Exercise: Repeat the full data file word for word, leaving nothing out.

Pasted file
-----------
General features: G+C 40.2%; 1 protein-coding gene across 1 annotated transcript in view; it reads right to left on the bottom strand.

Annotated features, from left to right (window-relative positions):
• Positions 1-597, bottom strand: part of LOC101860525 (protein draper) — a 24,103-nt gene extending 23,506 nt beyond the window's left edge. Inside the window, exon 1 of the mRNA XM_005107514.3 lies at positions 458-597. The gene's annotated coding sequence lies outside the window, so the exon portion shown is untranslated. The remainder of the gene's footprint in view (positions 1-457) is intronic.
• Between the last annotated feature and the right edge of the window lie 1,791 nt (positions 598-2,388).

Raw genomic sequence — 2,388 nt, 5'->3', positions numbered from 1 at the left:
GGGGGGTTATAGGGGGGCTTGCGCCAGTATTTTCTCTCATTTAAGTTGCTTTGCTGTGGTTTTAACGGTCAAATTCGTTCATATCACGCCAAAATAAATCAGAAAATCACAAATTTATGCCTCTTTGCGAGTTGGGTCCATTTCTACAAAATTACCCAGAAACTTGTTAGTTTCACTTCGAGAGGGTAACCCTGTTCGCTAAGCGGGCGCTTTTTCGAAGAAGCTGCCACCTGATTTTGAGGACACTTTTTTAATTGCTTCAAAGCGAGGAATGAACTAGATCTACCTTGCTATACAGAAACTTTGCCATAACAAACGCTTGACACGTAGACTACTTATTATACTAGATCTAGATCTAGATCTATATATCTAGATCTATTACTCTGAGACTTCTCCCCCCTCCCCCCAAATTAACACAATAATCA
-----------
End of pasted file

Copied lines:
General features: G+C 40.2%; 1 protein-coding gene across 1 annotated transcript in view; it reads right to left on the bottom strand.

Annotated features, from left to right (window-relative positions):
• Positions 1-597, bottom strand: part of LOC101860525 (protein draper) — a 24,103-nt gene extending 23,506 nt beyond the window's left edge. Inside the window, exon 1 of the mRNA XM_005107514.3 lies at positions 458-597. The gene's annotated coding sequence lies outside the window, so the exon portion shown is untranslated. The remainder of the gene's footprint in view (positions 1-457) is intronic.
• Between the last annotated feature and the right edge of the window lie 1,791 nt (positions 598-2,388).

Raw genomic sequence — 2,388 nt, 5'->3', positions numbered from 1 at the left:
GGGGGGTTATAGGGGGGCTTGCGCCAGTATTTTCTCTCATTTAAGTTGCTTTGCTGTGGTTTTAACGGTCAAATTCGTTCATATCACGCCAAAATAAATCAGAAAATCACAAATTTATGCCTCTTTGCGAGTTGGGTCCATTTCTACAAAATTACCCAGAAACTTGTTAGTTTCACTTCGAGAGGGTAACCCTGTTCGCTAAGCGGGCGCTTTTTCGAAGAAGCTGCCACCTGATTTTGAGGACACTTTTTTAATTGCTTCAAAGCGAGGAATGAACTAGATCTACCTTGCTATACAGAAACTTTGCCATAACAAACGCTTGACACGTAGACTACTTATTATACTAGATCTAGATCTAGATCTATATATCTAGATCTATTACTCTGAGACTTCTCCCCCCTCCCCCCAAATTAACACAATAATCA